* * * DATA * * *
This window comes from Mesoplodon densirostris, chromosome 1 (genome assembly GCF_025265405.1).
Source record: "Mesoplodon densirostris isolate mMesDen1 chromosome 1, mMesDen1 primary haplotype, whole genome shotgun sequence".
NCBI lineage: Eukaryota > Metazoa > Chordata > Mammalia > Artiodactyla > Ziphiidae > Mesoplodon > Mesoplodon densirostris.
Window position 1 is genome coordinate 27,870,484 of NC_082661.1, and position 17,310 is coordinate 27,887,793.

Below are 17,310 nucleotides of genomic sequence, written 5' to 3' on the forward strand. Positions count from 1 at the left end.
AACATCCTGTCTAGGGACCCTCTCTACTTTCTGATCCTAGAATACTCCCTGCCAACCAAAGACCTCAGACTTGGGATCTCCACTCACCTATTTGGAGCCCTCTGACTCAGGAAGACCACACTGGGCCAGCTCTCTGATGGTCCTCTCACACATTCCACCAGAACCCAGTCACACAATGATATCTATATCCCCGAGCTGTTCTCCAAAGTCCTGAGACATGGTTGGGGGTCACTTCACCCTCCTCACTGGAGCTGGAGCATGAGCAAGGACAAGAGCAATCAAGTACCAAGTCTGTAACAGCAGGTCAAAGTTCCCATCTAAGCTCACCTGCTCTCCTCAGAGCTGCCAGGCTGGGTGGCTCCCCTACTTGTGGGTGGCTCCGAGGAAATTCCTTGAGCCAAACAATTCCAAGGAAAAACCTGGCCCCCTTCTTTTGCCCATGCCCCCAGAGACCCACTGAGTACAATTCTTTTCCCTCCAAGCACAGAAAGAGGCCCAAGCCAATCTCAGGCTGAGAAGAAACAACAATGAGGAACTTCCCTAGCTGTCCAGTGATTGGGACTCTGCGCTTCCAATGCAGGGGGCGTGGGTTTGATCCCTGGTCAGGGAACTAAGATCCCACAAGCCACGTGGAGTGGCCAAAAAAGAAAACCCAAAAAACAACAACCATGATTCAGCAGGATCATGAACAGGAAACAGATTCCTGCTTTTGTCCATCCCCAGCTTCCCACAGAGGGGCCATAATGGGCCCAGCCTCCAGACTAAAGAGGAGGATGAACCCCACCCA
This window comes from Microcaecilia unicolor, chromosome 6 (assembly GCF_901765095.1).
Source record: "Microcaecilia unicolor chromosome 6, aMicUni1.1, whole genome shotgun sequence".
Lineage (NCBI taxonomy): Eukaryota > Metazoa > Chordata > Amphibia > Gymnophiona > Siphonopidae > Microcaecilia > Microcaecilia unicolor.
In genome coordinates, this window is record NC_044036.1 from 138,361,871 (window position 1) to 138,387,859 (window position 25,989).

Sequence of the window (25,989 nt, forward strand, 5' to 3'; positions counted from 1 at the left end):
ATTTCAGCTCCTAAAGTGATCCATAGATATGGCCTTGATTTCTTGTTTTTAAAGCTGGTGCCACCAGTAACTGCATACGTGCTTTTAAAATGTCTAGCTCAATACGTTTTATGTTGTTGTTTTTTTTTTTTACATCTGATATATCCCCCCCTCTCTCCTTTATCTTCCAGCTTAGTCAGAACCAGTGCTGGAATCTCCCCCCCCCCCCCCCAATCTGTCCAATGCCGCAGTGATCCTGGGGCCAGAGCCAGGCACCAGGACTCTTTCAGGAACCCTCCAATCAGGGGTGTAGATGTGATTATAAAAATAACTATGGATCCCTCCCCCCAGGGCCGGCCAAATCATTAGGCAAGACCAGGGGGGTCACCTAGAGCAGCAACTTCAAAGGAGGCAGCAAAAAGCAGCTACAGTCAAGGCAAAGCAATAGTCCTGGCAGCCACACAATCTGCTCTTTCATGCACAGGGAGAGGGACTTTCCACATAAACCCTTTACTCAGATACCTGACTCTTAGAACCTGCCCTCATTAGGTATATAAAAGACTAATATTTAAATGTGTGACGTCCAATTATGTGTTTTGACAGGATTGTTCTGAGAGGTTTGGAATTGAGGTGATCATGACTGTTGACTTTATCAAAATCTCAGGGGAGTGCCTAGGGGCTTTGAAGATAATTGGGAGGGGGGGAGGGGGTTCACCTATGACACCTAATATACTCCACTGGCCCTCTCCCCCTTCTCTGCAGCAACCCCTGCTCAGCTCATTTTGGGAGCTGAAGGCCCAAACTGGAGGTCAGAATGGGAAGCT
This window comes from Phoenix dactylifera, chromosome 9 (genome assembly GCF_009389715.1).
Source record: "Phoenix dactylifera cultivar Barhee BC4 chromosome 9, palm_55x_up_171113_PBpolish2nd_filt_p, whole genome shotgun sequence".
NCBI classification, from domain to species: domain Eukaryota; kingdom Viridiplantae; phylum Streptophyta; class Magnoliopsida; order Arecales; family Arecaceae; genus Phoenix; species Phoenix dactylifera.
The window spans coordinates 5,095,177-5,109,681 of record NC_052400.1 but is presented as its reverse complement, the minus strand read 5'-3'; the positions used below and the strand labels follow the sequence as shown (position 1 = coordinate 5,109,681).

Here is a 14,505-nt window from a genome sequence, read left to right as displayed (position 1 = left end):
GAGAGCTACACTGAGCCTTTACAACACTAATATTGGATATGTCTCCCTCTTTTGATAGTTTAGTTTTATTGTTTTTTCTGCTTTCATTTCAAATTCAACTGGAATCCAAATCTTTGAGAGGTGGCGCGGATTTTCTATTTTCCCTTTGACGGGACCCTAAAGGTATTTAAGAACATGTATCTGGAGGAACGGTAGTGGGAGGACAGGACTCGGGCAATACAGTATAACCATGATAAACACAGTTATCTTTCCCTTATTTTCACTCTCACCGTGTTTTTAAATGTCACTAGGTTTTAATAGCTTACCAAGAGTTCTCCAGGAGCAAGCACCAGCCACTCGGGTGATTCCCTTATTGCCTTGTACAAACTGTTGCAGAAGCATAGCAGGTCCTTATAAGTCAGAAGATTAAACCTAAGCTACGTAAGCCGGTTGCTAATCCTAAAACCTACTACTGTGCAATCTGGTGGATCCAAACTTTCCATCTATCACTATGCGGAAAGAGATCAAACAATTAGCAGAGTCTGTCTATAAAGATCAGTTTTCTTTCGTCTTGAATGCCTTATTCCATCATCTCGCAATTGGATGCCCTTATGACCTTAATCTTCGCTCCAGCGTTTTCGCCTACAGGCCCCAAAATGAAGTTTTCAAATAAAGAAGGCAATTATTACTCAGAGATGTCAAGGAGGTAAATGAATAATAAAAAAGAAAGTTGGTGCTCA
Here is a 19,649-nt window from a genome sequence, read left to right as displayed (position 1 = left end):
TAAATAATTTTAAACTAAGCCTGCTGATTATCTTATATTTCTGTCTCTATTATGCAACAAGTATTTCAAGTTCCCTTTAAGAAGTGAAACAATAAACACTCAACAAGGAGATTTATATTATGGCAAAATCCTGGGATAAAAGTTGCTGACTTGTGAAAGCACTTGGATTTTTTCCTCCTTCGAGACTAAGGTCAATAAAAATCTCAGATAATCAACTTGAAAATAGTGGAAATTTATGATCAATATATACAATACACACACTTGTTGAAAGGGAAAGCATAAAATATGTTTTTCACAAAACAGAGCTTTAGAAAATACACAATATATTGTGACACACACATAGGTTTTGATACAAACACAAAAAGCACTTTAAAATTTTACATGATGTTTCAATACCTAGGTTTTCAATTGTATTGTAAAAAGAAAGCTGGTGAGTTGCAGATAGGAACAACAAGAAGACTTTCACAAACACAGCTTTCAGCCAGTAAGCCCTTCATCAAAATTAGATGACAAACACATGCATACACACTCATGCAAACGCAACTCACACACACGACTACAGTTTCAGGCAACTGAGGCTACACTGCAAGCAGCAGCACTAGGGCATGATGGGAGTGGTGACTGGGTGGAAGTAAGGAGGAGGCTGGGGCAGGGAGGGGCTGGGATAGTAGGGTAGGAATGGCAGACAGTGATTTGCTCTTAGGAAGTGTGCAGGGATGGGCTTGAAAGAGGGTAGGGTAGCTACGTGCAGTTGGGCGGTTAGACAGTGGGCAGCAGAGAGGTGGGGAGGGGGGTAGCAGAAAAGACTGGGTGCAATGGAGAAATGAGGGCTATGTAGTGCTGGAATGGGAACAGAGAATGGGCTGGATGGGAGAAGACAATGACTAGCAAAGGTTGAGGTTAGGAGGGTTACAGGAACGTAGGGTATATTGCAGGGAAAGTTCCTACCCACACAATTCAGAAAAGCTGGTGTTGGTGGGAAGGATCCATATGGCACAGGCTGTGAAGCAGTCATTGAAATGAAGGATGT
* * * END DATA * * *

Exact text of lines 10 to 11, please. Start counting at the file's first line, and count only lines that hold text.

In genome coordinates, this window is record NC_044036.1 from 138,361,871 (window position 1) to 138,387,859 (window position 25,989).

Sequence of the window (25,989 nt, forward strand, 5' to 3'; positions counted from 1 at the left end):